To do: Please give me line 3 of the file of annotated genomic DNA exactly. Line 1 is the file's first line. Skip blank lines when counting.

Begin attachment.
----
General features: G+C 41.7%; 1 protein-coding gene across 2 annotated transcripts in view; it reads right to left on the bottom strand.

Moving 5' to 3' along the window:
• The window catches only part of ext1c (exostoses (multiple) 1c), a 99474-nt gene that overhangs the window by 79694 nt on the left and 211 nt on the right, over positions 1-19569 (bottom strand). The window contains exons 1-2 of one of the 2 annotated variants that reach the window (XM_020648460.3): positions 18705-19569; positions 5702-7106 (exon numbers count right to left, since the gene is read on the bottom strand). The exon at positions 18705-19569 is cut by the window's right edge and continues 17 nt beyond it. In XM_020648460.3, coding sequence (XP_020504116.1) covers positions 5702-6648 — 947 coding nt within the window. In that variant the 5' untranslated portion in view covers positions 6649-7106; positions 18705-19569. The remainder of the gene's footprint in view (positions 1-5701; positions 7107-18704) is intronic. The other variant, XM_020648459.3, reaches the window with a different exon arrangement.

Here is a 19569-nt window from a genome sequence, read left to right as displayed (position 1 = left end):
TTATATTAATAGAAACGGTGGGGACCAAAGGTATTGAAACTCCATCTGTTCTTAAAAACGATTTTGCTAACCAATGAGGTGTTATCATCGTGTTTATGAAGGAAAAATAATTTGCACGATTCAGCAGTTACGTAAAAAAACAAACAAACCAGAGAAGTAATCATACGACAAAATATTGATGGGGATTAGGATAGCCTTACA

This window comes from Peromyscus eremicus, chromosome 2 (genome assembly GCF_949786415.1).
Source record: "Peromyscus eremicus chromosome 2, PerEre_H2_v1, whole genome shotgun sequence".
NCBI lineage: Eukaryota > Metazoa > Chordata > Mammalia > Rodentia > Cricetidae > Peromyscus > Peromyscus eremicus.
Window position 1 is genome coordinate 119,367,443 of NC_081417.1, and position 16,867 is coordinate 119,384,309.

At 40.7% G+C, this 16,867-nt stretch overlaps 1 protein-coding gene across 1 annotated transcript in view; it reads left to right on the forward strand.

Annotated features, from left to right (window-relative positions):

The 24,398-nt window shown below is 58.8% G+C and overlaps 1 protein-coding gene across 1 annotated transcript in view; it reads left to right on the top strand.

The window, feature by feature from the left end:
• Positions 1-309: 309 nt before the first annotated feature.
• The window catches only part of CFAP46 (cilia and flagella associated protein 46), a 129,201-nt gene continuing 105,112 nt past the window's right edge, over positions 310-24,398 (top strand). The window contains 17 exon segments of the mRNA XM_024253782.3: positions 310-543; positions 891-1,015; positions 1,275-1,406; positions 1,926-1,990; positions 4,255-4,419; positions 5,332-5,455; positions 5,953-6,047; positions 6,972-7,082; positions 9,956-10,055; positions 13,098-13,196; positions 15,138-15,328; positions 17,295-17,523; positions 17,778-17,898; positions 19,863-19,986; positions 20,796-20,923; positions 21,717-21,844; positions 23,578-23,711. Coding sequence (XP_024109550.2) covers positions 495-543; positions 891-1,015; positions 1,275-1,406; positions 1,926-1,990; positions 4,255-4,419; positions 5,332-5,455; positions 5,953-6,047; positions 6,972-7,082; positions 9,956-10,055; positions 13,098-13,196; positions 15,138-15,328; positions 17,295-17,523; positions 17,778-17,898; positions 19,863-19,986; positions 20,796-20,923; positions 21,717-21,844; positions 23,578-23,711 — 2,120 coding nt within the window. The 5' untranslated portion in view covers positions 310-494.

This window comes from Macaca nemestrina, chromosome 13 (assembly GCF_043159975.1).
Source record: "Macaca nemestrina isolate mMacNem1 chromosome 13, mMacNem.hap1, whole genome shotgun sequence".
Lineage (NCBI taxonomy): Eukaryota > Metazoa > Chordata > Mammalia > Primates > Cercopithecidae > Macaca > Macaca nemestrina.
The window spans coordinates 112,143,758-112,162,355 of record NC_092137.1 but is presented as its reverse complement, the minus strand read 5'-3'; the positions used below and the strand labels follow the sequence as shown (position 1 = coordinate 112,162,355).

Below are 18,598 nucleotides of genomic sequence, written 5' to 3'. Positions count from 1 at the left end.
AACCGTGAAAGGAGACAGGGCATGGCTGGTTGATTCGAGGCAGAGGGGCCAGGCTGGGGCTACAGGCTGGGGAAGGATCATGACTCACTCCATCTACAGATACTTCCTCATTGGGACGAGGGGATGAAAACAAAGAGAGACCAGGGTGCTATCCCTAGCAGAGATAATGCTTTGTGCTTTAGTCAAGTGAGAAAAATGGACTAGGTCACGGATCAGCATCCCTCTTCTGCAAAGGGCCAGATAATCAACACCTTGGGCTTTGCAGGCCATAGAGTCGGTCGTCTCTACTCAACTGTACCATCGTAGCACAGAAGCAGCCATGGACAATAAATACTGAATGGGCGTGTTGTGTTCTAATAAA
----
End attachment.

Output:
• The window catches only part of ext1c (exostoses (multiple) 1c), a 99474-nt gene that overhangs the window by 79694 nt on the left and 211 nt on the right, over positions 1-19569 (bottom strand). The window contains exons 1-2 of one of the 2 annotated variants that reach the window (XM_020648460.3): positions 18705-19569; positions 5702-7106 (exon numbers count right to left, since the gene is read on the bottom strand). The exon at positions 18705-19569 is cut by the window's right edge and continues 17 nt beyond it. In XM_020648460.3, coding sequence (XP_020504116.1) covers positions 5702-6648 — 947 coding nt within the window. In that variant the 5' untranslated portion in view covers positions 6649-7106; positions 18705-19569. The remainder of the gene's footprint in view (positions 1-5701; positions 7107-18704) is intronic. The other variant, XM_020648459.3, reaches the window with a different exon arrangement.